That's an interesting balance notion - awareness with Natalie that her response may have been less than unconditionally loving, and possibly that her ego over-reacted, but unconditional love is not being a door mat either (sorry for the pun). Rather than ET's (for me out of context in this sort of situation) quote I would look to one from Conversations with God - unconditional love does not mean allowing another to abuse (you) - it means love for self and the other is always the answer.

While the scolding may have lasted for longer than the 15 seconds of natural anger - long enough to notice the incursion and say 'No thank you', there are situations where to say and pretend nothing disrespectful happened, is somewhat dishonest, and again from CWG - honesty is the highest form of love. Respect is close on its heels, but again it must be respect for self and other.

So, one might say 'Hey Dad, I gave you that key for emergencies, and we would appreciate you still respecting our privacy enough to knock if we're here and healthy, ; ) who knows what we might have been up to when you walked in unannounced.'

In a respectful relationship the Dad would apologise (particularly as they hadn't been attacked - less need for ego to arise in response) and hopefully use the key for the purpose it was given and not abuse the trust given with it.

Maybe try to replace the notion of 'control' with 'aware management' balancing rather than any total abdication of your 'power' and rights in a situation.

Freedom is also a tricky balance - freedom to / freedom from and respecting the freedoms of self and others in harmony.
Our rights start deep within our humanity; they end where another's begin~~ SmileyJen
http://www.balancinginfluences.com

18andlife
Posts: 392
Joined: Mon Nov 30, 2009 12:40 pm

Re: Fear of Freedom

Post by 18andlife » Sun Aug 14, 2011 9:01 am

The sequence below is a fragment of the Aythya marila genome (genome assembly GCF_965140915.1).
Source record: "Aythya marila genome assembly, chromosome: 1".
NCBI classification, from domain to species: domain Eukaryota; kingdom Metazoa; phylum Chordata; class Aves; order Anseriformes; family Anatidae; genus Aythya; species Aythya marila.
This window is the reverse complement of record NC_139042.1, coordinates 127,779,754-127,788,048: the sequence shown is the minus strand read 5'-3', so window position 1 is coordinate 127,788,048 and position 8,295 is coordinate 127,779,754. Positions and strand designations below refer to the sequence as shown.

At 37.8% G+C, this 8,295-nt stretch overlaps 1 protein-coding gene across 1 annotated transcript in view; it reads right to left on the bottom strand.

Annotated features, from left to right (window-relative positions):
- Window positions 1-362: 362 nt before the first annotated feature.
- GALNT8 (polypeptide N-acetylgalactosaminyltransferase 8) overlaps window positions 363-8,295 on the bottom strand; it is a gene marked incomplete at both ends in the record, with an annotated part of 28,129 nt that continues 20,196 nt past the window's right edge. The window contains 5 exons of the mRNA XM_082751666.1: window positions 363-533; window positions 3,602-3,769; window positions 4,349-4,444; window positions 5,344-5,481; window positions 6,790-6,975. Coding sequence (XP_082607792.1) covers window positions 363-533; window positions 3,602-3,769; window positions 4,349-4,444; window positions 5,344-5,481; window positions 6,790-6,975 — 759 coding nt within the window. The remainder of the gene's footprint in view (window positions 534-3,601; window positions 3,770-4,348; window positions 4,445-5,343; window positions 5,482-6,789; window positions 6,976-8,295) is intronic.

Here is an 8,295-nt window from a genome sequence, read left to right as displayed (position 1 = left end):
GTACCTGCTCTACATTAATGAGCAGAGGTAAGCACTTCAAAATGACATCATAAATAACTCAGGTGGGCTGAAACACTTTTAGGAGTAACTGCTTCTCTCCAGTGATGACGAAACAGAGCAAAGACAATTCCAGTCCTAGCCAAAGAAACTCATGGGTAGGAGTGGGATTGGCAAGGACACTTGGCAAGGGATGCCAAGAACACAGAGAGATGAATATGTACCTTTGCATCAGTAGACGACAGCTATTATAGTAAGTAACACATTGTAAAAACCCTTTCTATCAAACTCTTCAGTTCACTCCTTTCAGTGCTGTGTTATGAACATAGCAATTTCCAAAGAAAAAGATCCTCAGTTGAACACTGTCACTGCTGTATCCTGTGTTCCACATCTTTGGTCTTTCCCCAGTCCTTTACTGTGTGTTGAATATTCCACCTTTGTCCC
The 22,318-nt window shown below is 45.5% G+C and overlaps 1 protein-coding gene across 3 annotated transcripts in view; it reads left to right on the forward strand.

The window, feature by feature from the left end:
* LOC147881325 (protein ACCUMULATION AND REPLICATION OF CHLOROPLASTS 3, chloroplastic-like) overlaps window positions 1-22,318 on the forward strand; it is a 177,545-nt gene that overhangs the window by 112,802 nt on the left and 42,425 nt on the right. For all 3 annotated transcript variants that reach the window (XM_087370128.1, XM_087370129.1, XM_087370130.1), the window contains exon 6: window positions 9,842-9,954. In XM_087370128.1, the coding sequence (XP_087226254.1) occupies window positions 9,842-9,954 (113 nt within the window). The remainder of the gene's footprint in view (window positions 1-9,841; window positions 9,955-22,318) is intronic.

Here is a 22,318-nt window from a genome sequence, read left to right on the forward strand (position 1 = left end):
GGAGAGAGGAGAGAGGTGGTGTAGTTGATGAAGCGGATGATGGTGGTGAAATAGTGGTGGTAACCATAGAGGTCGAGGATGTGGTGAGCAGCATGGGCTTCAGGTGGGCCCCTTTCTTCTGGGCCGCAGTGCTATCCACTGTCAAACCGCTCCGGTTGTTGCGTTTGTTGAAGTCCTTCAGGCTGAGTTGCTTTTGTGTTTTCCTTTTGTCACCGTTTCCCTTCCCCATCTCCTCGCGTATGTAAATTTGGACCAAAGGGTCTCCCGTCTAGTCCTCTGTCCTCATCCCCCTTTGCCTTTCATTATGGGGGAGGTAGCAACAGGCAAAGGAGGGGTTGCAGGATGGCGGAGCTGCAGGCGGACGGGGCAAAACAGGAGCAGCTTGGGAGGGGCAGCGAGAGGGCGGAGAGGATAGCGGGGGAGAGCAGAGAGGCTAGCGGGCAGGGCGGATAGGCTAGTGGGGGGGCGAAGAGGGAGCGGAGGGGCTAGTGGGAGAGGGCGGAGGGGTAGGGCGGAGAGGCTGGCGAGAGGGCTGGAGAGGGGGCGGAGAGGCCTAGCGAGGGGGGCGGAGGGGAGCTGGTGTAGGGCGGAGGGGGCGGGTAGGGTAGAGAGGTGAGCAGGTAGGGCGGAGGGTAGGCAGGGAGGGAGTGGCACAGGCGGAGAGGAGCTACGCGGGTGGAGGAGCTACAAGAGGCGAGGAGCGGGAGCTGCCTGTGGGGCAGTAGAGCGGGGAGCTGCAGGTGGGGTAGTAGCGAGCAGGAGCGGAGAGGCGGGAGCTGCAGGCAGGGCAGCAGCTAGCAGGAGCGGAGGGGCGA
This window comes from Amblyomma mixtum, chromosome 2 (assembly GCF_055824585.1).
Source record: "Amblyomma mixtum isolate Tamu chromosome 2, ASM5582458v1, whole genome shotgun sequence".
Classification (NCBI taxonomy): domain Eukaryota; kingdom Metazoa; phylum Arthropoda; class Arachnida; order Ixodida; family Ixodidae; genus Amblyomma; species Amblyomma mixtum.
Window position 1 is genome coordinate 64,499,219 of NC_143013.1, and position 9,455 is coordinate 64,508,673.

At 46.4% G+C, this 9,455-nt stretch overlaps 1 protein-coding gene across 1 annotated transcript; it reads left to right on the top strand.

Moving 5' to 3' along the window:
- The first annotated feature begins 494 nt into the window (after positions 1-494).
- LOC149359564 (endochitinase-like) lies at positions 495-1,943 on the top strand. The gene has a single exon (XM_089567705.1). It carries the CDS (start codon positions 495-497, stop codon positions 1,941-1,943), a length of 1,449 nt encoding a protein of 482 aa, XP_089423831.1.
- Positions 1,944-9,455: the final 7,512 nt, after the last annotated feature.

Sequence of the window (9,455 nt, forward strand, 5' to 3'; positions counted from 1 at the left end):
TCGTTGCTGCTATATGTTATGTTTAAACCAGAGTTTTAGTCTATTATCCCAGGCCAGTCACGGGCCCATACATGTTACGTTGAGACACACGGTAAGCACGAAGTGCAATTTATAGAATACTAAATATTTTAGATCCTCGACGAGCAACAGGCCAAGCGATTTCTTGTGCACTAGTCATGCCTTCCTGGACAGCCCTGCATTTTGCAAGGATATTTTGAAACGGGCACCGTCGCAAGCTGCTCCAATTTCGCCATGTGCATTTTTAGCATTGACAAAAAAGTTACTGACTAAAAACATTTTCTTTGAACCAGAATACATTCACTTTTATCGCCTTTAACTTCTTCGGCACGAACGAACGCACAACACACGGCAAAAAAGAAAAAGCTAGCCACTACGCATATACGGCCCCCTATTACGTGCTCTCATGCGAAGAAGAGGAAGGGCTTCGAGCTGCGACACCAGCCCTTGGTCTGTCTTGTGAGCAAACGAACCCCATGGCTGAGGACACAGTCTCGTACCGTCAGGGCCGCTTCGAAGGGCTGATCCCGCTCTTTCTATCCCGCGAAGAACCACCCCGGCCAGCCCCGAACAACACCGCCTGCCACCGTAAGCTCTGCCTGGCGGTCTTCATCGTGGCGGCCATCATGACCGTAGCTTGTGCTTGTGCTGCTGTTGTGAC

Sighclone wrote: It felt like I suddenly dropped through the last “safety net” and plopped onto Ritam (source of awareness), and the first thought which emerged after that moment was my name.
Fascinating, that was the exact same thing that happened the first time I reached the stream; the very frist thought to arise afterward was my name.

hanss
Posts: 673
Joined: Fri Jul 30, 2010 4:14 pm
Location: Gothenburg - Sweden

Re: Fear of Freedom

Post by hanss » Sun Aug 14, 2011 11:33 am

Hmmm... why do I often feel that the most important threads in this forum has the least amount of replies? Oh, well, this is one of those times I feel that. Thank you for sharing your wisdom and experiences.
"In today's rush we all think too much, seek too much, want too much and forget about the joy of just Being."
(Eckhart Tolle)

snowheight
Posts: 1954
Joined: Sat Mar 06, 2010 11:56 pm

Re: Fear of Freedom

Post by snowheight » Tue Aug 16, 2011 11:09 pm

Sighclone wrote:I remember my first experience of “transcending” (that was Maharishi’s term) after about three months of twice daily meditation. It felt like I suddenly dropped through the last “safety net” and plopped onto Ritam (source of awareness), and the first thought which emerged after that moment was my name. That was in 1972.
Prior to reading TPON I had inherited a culturally-based tendency to judge based on immediate results rather than pedigree or resume that, insofar as judgment itself can be categorized as such, was, in a sense, a naturally enlightened perspective.

And then, after TPON experience, last year, intense curiosity did arise ... "what the heck just happened?" ... events that cause seismic shifts in one's perspective and life situation will tend to do that. :wink:

In answering anyone who would point out the inherent contradiction between re-casting the whole concept of history at it's root and the enhanced trust placed in someone because of their depth and specific path of spiritual experience I will resort to a dialogue on The Paradox ... and my guess is that anyone who reads my posts needs no more of that, ... at least not at the moment! :oops: :lol:

Andy, suffice it to say that I was and remain intensely grateful to have found you, kiki and scores of others here, just when I needed it. This is the human experience. We rely on one another, trust one another and depend on one another. Through one another we can experience, if only vicariously, what would take multiple lifetimes otherwise.
Stop talking. Hear every sound as background. Look straight ahead and focus. Take one deep breath. This is you. This is Now.